Sage boss Steve Hare: Our tax system should be remodelled so that every pound spent on tech equipment is treated as a capital investment rather than an operating expense
Plea: Steve Hare, chief executive Of Sage
There is no denying that the economy is facing real challenges right now, with some dark clouds on the horizon for the United Kingdom. Rising inflation that remains untamed. A global pandemic and war have fuelled this pressure further. The net effect is a squeeze on incomes, unprecedented in recent times, which will continue to cause real hardship.
I don’t underestimate the situation we are in, however, my assessment remains a positive one. As someone who began my working life in the early 1980s in Liverpool, I have seen the British economy in tough times and written off before, sometimes prematurely, and I prefer to be a little more optimistic.
It is fair to say that my position is not universally supported amongst my peers in the FTSE 100 – nor in the commentary we read every day. But looking beyond the immediate economic and political cycles, there are reasons to be quietly and cautiously optimistic about the future.
At Sage we work with small and medium sized businesses (SMBs) everyday. They are a resilient and thriving part of our country’s fabric, responsible for 62 per cent of all economic activity. They are loyal employers and, following the last downturn, they were the fastest to rebound and were responsible for creating two thirds of new jobs. They are also ambitious innovators and adopters of technology, so I disagree with some commentary that the pace of technological innovation in the UK is stagnating.
A substantial digital tailwind is coming down the line which has its roots in the work done during the COVID-19 lockdown. This tailwind will be as important as the personal computing revolution in the early 1980s and the original internet revolution which took off during the turbulent economics of the early 1990s. According to one study, ten years’ worth of digital transformation took place in the space of just three months in the first lockdown – and it changed things for the long-term. So, our customers in the restaurant trade who digitised bookings and online ordering in 2020 are not going back to pen and paper. Plumbers that got used to snapping receipts on their phone and uploading them to share easily with their accountants are not going back to mounds of scrappy paper.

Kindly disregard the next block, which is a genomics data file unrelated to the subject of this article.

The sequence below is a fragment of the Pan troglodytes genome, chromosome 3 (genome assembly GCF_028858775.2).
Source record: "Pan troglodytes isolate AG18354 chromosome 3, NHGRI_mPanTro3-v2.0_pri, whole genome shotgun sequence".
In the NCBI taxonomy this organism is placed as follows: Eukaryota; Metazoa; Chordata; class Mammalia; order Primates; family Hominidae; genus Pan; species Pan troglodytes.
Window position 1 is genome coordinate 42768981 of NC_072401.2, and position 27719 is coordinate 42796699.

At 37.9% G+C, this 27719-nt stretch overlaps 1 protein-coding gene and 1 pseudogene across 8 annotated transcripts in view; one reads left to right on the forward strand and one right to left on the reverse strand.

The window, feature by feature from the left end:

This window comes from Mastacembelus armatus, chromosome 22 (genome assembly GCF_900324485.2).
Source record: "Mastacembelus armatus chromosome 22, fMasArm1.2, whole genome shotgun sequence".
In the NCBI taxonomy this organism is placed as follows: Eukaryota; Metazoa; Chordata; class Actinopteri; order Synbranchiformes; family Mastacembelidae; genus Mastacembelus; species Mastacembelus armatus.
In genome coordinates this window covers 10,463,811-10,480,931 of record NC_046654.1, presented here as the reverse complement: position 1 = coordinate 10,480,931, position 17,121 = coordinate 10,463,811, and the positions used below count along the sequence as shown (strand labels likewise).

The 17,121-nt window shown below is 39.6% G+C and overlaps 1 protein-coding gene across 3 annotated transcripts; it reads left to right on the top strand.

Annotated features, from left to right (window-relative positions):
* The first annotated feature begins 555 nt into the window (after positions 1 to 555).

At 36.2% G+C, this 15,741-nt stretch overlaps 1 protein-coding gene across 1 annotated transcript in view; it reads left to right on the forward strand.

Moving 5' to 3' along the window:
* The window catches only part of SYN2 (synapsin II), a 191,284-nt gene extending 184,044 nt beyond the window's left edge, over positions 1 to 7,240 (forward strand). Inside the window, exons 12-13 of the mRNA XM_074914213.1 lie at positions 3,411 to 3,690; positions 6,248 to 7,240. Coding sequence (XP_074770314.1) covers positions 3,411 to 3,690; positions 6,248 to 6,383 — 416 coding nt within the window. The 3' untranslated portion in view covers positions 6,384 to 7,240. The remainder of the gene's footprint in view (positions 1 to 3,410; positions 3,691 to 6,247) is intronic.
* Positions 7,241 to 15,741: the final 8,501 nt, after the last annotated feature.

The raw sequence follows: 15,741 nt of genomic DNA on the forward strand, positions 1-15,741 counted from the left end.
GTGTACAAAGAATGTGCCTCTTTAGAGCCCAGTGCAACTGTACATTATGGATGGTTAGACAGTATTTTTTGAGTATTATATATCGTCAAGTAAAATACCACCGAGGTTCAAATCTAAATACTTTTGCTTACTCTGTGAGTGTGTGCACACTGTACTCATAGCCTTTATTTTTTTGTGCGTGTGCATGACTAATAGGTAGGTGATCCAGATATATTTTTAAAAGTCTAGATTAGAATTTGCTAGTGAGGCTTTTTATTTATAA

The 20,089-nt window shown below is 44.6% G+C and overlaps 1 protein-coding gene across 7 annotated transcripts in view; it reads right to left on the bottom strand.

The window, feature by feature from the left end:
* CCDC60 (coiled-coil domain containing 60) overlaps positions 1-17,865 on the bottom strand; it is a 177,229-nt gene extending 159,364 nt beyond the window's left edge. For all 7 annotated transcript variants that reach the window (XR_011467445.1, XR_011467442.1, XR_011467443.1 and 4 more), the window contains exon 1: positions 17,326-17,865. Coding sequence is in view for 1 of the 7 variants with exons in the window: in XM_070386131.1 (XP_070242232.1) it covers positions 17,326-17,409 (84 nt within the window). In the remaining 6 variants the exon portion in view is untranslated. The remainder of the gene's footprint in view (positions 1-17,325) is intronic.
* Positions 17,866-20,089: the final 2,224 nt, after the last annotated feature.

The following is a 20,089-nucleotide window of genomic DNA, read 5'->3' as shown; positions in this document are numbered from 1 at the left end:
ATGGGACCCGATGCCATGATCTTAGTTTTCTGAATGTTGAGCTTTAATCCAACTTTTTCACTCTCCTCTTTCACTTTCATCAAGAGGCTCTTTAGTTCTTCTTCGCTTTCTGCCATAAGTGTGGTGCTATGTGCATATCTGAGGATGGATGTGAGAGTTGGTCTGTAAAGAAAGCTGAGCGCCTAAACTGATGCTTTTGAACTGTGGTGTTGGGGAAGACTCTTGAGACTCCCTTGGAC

We estimate that if small and medium sized businesses unlock the full potential of this digitalisation in the coming years then an additional £232 billion could be added to the UK economy.
There is one caveat to my optimism.
The greatest risk is that some are unable to share in the coming digital boom. In as little as ten years, it could be redundant to use the word digital in the same sentence as the economy at all; in twenty years it definitely will. If you are not part of the digital economy, then you will simply not be part of the economy. My big ask of the UK Government in the coming years – whether it is Conservative, Labour or a complicated coalition – is that it properly understands what is at stake.
All political leaders that wish to be taken seriously should turbo-charge their policy ambitions to support this digital future. Every lever must be pulled to provide 5G and high-speed broadband across the country as a basic utility affordable for everyone. Our schools should demand digital fluency in their students in the same way they do traditional literacy.
Our tax system should be remodelled so that every pound spent on tech equipment is treated as a capital investment rather than an operating expense. Policy makers should also be consistent in their path; it makes no sense to increase tax incentives for investment in digital tools with one hand while levying an online sales tax with the other.
The United Kingdom has big structural advantages that will continue to make it an attractive place to do business. Our population is an educated one with more young people studying STEM subjects in the UK than ever before- and with more universities in the top 20 globally than any country outside the United States. This helps explain why the UK is still Europe’s top destination for venture capital investment – and why last year our technology companies raised more venture capital funding than China. As long as businesses stay hungry, these advantages will continue to work in our favour.
There’s no denying that the immediate economic picture is dark and it is fashionable to say that our best days are gone. But through my work, I speak to British entrepreneurs almost every single day. My overarching observation is one of resilience, rather than despondency. The British economy of 2022 has abundant traditional strengths – now coupled with tens of thousands of businesses hungry to make the most of the digital revolution. Cyclical conditions will improve and better times will be within our reach. The real challenge then will be to make sure everyone benefits.